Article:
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The Arizona Syndrome
Will efforts to curb illegal immigration in Georgia cause more problems than they solve?
In the border states of the Western U.S., the "Caution: Immigrants Crossing" signs are iconic

Last spring, the state of Arizona took center stage in the national debate on immigration reform, a drama that culminated with Arizona Governor Jan Brewer signing SB 1070 into law last April.

It prompted heated debate; viewed by some as a necessary step toward reducing illegal immigration and by others as a legislative endorsement of racial profiling.

This year it could be Georgia’s turn in the spotlight.

Two weeks ago, Rep. Matt Ramsey introduced HB 87, the “Illegal Immigration Reform and Enforcement Act of 2011,” which is working its way through committee level discussions before being sent for a vote.

Currently, the bill contains very similar language to the most volatile aspects of Arizona’s law.

Although changes are likely to be made during the process, there are concerns being raised by an array of organizations in the state about the impacts the legislation could have.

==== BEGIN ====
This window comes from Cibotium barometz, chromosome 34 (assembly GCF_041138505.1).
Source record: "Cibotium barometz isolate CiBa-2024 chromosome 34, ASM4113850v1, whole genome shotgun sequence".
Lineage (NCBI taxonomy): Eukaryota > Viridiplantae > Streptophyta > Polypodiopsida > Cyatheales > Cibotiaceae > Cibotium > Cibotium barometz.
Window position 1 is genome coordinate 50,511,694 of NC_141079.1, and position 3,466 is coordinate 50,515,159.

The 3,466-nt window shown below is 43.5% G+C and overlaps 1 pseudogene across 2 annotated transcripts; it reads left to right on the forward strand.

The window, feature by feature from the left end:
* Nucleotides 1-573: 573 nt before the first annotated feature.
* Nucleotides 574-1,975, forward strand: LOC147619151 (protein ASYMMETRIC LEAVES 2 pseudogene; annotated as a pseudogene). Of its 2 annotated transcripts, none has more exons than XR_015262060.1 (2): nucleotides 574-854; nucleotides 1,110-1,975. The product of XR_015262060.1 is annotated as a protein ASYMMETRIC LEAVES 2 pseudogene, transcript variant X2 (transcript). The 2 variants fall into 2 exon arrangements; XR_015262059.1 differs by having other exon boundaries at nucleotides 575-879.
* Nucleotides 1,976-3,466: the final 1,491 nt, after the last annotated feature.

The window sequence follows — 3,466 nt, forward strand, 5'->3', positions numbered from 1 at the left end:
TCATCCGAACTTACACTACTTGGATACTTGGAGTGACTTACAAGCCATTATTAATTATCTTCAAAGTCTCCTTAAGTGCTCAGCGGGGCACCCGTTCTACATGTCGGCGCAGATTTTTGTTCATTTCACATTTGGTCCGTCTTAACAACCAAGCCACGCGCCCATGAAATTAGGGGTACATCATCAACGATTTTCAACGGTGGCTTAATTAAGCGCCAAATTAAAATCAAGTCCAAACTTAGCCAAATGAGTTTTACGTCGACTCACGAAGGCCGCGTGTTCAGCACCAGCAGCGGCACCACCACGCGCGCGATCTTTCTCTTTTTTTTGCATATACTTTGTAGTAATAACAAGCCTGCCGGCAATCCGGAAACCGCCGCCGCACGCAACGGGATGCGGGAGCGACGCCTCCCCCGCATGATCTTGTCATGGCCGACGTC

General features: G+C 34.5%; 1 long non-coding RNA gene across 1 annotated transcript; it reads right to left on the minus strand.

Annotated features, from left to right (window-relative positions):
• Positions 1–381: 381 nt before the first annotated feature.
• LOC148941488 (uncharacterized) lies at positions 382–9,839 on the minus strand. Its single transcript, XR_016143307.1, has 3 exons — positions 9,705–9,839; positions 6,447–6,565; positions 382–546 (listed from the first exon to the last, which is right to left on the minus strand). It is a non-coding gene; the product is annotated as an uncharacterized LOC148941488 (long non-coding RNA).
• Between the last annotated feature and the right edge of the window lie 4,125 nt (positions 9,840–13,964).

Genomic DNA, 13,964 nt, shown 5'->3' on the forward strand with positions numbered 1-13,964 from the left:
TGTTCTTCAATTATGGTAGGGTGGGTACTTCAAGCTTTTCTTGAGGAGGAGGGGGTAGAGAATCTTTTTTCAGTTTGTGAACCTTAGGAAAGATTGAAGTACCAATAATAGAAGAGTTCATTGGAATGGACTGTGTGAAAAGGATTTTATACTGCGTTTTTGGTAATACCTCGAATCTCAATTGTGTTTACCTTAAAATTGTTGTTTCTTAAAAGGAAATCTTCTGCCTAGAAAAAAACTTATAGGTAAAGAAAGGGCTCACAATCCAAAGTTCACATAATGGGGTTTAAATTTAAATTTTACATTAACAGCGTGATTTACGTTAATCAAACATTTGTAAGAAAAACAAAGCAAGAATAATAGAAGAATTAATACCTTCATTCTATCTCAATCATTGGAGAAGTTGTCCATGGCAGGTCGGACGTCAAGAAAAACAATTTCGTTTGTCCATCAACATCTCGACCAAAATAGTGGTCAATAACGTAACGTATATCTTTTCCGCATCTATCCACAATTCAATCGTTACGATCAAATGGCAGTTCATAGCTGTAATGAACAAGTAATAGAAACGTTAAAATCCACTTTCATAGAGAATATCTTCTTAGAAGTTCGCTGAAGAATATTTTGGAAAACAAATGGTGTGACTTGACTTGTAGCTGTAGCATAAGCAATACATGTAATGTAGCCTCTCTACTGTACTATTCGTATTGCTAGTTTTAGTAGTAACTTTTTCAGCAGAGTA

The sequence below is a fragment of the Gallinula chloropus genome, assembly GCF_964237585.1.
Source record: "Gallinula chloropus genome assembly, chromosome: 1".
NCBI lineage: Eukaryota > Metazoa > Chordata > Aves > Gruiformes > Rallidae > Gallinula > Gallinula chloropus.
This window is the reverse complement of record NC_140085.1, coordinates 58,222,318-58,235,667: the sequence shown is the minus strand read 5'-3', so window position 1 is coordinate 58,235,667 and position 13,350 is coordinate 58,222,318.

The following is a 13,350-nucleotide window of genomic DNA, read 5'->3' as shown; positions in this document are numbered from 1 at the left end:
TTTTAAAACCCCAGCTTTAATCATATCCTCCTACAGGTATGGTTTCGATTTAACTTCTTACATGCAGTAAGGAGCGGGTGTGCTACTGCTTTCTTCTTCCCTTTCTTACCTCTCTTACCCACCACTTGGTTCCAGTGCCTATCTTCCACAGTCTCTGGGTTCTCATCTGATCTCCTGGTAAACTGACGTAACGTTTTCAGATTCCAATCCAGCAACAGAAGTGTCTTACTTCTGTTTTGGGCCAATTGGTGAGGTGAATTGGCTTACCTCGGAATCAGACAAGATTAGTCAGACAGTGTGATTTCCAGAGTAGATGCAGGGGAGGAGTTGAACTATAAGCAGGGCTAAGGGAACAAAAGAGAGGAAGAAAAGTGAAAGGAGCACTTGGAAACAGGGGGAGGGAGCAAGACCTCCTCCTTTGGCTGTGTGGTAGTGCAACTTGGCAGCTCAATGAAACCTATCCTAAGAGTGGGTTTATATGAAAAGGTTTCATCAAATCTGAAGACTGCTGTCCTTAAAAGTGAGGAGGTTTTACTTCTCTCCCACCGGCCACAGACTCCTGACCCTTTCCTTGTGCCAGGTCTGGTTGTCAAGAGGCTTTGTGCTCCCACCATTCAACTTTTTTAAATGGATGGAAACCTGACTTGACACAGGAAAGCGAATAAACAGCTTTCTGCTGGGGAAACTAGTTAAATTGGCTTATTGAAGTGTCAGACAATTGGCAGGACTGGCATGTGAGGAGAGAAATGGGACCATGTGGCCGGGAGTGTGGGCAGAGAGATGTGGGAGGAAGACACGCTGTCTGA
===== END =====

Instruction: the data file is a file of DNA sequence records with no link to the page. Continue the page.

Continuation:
Effect on the economy

The issue of immigration is often framed by economic arguments: the theft of jobs, decreasing wages, drained public coffers. Those are the costs of illegal immigration, according to supporters of reform.

“Though long ignored by Washington, Georgia literally cannot afford to ignore the economic burden created by our unsecure borders,” said Ramsey in the press release announcing the new legislation. We contacted Ramsey for additional comment, but he could not be reached.

Aspects of HB 87 could have a profound affect on Georgia businesses.

If the bill were to pass today, any business in the state with more than five employees would have to show proof that they were using the federal e–Verify system to ensure all employees are legally in the country. Failure to adopt the system would render them unable to renew their business license the following year.

“In today’s economy, we can’t afford to be burdensome to small business,” counters Trip Tollison, vice President of the Savannah Chamber of Commerce.